Background: 5 teams in the area and I was recently promoted to lead one of them. Currently, only the director has an office, no other team leads do.

Everyone sits in a cube farm, but an office opened up and was offered to me. I would be the only other person in the area with an office outside the director.

What are the implications of accepting an office as a new team lead, when other team leads do not have one? It seems like it could come across poorly to others. What should I consider when determining if I should accept it?

All the leads (including myself) do similar work including making phone calls and having to meet with other teams/performance appraisals. We use the conf room if we want a private meeting. I think it was offered to me because if we don't use it another area will and I was the most recent promotion.

  • Do you have more experience over the other leads? Can you think of a reason why it was offered to you over the others? If you can't, there might be some animosity on there part if there is nothing that you can point to to say "this is why I was offered the office"
    – DFord
    Sep 15, 2016 at 15:31
  • What is the work? Is it something where you'll need to be on hand often?
    – Stephen
    Sep 15, 2016 at 15:34
  • I clarified your question to make it a bit more on topic. "Should I do X?" isn't really an answerable question, but asking how to make the decision can be. If I changed your intent too much, feel free to edit and clarify.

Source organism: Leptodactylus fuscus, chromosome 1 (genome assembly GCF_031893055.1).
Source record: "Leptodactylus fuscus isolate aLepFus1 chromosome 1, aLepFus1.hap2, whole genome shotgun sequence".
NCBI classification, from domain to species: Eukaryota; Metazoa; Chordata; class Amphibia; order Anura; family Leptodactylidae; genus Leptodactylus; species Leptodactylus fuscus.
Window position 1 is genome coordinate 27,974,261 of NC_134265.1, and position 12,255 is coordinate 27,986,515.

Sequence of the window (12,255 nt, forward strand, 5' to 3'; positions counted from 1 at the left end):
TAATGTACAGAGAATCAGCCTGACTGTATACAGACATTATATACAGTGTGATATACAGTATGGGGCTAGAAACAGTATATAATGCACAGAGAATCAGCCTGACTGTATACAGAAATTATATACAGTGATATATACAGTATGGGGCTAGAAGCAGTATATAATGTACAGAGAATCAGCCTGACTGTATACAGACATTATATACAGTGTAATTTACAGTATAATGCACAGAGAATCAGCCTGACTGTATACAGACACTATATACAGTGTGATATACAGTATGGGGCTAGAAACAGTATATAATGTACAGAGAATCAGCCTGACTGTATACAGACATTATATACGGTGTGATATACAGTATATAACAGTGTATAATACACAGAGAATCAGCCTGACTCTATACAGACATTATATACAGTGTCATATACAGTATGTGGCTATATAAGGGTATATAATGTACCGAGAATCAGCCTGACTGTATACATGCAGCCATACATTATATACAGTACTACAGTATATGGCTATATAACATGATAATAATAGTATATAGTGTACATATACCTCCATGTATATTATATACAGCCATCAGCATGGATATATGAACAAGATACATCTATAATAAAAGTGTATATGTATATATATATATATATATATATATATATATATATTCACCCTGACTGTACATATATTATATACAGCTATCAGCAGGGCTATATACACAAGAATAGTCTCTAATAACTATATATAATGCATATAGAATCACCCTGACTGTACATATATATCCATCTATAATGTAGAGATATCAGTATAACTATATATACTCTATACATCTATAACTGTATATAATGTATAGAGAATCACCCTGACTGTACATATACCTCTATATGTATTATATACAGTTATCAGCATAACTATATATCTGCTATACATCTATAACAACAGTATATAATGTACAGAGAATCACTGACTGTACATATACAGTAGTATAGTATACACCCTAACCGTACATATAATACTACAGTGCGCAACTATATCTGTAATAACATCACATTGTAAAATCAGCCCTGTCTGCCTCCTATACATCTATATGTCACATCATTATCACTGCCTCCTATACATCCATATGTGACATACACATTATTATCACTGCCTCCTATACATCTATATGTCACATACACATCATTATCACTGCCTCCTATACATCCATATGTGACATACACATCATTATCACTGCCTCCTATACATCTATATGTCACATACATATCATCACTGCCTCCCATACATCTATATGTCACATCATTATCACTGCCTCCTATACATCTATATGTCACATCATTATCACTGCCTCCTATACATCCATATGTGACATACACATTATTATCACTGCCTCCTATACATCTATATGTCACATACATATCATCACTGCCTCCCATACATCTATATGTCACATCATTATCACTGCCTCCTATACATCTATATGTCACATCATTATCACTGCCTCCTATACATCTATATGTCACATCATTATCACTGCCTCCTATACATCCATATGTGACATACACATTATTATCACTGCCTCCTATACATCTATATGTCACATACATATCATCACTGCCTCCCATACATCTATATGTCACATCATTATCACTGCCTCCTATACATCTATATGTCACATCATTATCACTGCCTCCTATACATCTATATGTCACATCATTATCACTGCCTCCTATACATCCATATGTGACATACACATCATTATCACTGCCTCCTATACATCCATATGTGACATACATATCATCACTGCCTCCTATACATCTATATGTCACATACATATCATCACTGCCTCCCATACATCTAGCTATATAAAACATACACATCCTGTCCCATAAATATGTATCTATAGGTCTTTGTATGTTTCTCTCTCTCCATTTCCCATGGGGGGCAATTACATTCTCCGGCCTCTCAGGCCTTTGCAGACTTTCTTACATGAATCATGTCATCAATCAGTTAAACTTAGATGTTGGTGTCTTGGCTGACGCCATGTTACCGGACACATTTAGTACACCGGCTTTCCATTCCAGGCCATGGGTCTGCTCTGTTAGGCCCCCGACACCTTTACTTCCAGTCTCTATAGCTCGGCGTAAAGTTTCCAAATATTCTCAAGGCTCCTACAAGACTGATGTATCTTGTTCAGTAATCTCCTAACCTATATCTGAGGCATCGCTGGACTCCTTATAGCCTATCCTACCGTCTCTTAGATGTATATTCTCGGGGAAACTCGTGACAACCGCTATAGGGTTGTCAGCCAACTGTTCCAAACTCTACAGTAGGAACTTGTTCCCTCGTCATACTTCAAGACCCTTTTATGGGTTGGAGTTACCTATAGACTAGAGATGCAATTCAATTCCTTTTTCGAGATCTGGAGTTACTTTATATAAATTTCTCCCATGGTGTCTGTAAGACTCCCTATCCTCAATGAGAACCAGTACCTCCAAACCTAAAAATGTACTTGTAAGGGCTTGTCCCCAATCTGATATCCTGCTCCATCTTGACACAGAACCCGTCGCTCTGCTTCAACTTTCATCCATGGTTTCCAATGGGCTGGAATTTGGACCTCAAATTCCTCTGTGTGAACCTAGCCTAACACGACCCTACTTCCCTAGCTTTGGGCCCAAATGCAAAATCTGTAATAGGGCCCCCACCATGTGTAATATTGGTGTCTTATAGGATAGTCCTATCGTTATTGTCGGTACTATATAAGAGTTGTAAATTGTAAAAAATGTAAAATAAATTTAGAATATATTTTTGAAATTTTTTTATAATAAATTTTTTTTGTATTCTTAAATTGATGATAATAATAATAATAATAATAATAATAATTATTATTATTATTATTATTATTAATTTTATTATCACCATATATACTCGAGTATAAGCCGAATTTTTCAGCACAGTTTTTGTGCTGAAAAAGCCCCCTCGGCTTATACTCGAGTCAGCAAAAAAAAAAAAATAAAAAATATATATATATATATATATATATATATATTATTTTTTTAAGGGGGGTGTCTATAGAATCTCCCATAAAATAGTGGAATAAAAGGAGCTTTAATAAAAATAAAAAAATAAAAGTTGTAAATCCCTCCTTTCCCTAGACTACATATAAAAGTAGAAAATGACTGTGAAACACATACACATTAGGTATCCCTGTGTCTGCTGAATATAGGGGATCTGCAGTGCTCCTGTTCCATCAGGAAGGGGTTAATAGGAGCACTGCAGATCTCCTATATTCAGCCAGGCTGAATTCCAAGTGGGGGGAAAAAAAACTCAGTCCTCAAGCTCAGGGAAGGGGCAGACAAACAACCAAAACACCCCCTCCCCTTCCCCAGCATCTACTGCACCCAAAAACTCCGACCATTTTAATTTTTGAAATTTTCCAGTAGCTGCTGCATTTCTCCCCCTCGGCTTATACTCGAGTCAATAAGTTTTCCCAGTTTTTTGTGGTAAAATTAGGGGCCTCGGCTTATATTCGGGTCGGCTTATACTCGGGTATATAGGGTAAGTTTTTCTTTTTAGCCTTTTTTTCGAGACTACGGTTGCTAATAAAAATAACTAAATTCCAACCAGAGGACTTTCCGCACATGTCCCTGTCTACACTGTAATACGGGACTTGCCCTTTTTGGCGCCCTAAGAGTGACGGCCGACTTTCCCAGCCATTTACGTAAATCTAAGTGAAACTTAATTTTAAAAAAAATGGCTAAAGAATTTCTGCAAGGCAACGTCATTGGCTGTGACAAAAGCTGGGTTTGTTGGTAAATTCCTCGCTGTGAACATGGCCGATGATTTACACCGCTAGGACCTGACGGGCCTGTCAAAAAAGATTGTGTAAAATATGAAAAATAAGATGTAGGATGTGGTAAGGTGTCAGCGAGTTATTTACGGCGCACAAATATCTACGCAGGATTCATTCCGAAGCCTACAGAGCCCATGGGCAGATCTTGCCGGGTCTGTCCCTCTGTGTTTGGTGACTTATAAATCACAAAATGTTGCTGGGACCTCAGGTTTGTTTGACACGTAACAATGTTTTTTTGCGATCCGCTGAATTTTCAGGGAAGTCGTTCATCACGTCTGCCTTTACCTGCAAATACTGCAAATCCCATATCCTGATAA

– enderland
    Sep 15, 2016 at 15:57
  • 1
    I have about the same level of exp as other leads, and we are all basically project managers. Sep 15, 2016 at 16:01
  • It is possible that no one else wants to have an office. I've known managers who want to be in the center of things, and put engineers into shared offices while locating themselves at a desk in the common area connected to all the offices. Sep 15, 2016 at 19:14

2 Answers 2


First do the other team leads work for the same boss?

If so, then I would respond this way: "I would love to get an office, but I think it might cause the more experienced team leads to get upset. I think you should offer it first to them and if none of them want to take it, I would be happy to move in."

If the office belongs to your group and none of the other leads are in your group, I would take it. Then I would find a way to drop it into conversation with the other leads that you were offered the office because the space belongs to your group and they didn't want to lose it.


A portion of the decision's implications will largely depend on the company's culture, and your relationship with your teams and others.

I have worked places where if a junior PM/lead was given an office ahead of others it would cause bickering, and rub them the wrong way. I also work in places where no one would care - I was in the same position you were in; I was brand new PM and given an office within 2 weeks ahead of our Program Manager and my Manager. Nothing bad happened, no one got angry - it was a little better to have an office since it aided team meetings and I had our standups done there.

Apart from the benefits to collaboration, as far as meetings and calls you can also look at it as if they trust you and have faith in your abilities. If nothing else it should galvanize others to work as hard as you if they want similar.

If you have a more senior member of the company on your team it could be worth broaching the topic to them, saying you do not want it to come across negatively. You may very well be overthinking it, an office isn't the same as if you got a promotion or raise above someone who has been there much longer and put in the same level of effort.

You must log in to answer this question.

Not the answer you're looking for? Browse other questions tagged .